“The field of conservation has evolved over time … We treat the entire object as an artifact. Everything’s a part of its history. We examine everything,” says O’Connell.

Infrared radiography, another imaging technique, will enable researchers to see what is underneath the layers of paint. Previous x-rays have determined that Gainsborough began to paint a man’s portrait on the canvas, but he abandoned this work and used the same canvas to create “The Blue Boy.”

Melinda McCurdy, Huntington’s associate curator for British art and co-curator of “Project Blue Boy,” said new images of the lost work could provide additional information about Gainsborough’s career and other portraits painted in the 1760s and 1770s.

Gainsborough painted “The Blue Boy” around 1770. Like other 18th-century British artists, such as Sir Joshua Reynolds and George Romney, he painted portraits of British aristocrats. Upper-class Brits commissioned these portraits to demonstrate their wealth and social status.

“Gainsborough is considered by some to be the best portrait painter of the era,” says McCurdy. His work stands out among his contemporaries for his ability to capture the likenesses of his subjects and his use of color, she adds.

Art historians have been unable to confirm the identity of “The Blue Boy.” For many years they believed the picture was a portrait of Jonathan Buttall, the work’s first owner. But McCurdy says an English scholar is working on another theory.

One thing is certain: “The Blue Boy” was heavily influenced by the work of Anthony van Dyck, a 17th-century Flemish painter who lived in England when he was court painter to King Charles I. “Gainsborough was the successor to van Dyck,” says McCurdy. “‘The Blue Boy’ is wearing a van Dyck-era costume, a masquerade costume that was 100 years out of time.”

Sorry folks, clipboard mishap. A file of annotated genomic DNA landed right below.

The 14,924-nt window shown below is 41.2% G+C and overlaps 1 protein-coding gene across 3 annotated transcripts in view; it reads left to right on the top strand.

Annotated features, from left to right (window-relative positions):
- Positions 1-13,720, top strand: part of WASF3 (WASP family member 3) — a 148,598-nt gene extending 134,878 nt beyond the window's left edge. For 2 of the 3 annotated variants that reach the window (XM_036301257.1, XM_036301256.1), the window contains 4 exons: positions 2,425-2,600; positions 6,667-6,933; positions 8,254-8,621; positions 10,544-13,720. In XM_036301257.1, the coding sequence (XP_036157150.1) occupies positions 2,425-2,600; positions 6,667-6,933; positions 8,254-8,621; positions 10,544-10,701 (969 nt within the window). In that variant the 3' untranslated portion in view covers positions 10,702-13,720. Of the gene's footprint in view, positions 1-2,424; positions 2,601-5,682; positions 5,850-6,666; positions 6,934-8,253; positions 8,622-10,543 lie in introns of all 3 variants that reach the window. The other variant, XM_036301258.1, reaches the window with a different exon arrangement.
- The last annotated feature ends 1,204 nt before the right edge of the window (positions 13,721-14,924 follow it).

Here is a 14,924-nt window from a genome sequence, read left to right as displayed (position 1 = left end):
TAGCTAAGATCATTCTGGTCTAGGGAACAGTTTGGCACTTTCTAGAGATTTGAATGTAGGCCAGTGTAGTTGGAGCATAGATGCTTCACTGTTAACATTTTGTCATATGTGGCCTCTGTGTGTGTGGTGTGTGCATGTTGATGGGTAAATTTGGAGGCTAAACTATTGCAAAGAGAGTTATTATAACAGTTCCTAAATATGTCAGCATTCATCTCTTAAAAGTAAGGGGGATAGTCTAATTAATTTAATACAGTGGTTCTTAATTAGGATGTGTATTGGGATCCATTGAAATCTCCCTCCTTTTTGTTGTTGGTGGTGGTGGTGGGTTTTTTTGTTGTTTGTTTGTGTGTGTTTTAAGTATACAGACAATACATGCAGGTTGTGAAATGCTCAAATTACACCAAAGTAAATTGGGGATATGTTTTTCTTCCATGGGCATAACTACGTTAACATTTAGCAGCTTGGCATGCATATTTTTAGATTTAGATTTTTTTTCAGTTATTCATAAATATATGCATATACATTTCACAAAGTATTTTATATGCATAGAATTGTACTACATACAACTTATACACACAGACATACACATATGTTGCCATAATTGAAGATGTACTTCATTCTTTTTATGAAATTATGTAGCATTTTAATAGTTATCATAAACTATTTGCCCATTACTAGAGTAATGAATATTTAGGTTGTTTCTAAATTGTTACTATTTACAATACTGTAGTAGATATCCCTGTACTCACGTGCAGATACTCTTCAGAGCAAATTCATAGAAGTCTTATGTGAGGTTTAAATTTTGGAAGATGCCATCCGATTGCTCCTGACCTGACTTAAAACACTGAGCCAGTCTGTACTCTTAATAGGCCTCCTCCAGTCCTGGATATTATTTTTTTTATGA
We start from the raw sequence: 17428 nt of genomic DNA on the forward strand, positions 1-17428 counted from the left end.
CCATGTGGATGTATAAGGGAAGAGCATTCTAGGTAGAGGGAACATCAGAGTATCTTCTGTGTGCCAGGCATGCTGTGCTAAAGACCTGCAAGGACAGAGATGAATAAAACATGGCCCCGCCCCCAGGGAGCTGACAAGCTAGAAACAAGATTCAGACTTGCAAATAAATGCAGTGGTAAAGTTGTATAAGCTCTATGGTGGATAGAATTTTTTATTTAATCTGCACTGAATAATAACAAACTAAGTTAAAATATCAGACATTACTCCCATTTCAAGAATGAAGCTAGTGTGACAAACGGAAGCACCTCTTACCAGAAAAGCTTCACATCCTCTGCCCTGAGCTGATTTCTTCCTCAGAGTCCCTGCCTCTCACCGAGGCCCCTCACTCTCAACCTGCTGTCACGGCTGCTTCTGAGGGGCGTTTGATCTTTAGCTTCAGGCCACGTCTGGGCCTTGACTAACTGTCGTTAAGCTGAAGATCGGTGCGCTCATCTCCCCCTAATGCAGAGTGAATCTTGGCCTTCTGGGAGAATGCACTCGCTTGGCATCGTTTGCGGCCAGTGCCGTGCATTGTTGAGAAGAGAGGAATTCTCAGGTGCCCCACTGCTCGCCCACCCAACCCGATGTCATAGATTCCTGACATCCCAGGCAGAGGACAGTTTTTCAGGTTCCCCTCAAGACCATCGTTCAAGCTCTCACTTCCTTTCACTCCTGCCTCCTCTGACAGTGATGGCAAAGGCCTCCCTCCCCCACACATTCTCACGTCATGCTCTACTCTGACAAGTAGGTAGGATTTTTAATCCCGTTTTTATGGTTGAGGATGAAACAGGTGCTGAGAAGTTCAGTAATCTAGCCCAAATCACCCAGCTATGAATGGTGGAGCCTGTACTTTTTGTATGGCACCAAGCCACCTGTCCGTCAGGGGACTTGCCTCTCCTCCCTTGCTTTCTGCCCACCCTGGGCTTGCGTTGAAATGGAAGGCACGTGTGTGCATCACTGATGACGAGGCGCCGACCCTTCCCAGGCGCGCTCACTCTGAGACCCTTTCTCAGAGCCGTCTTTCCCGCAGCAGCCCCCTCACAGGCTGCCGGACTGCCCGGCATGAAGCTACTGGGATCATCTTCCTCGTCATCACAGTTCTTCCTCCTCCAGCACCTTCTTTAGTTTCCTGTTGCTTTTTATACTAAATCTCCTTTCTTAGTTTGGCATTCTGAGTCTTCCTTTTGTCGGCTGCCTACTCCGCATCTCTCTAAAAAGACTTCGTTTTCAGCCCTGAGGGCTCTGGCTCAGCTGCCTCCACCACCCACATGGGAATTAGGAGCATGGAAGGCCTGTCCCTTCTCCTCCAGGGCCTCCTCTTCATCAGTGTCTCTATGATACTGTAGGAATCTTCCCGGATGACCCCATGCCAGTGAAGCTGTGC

“The Blue Boy” was well-known in Great Britain before it was purchased by Henry Huntington. “This was due to the fact that, over the course of the 19th century, it had been publicly exhibited in England a number of times and … began to be reproduced on popular culture items. … And when it was sold and came to America, the dealer [Joseph Duveen] who sold it to Mr. Huntington made sure to get the news out in the papers,” says McCurdy. A master publicist, Duveen also placed the work on limited-engagement display before Huntington took possession of it.

The painting, McCurdy adds, “stayed in the public eye” because it was reproduced on shot glasses, ash trays and other objects. Many people purchased reproductions of the work and hung it in their homes. McCurdy remembers seeing a reproduction in her grandmother’s bedroom and thinking the work was “absolutely exquisite.”

“The Blue Boy” will be returned to its place at the Thornton Gallery in November. But conservators will continue to study data from their analysis to determine how best to stabilize the flaking paint, remove discolored varnish and direct, add new paint to the original work, and perform the other tasks that will take place during “Project Blue Boy.”

“We will scrub off the many layers of varnish placed on the painting so we can see what Gainsborough intended it to look like,” says McCurdy.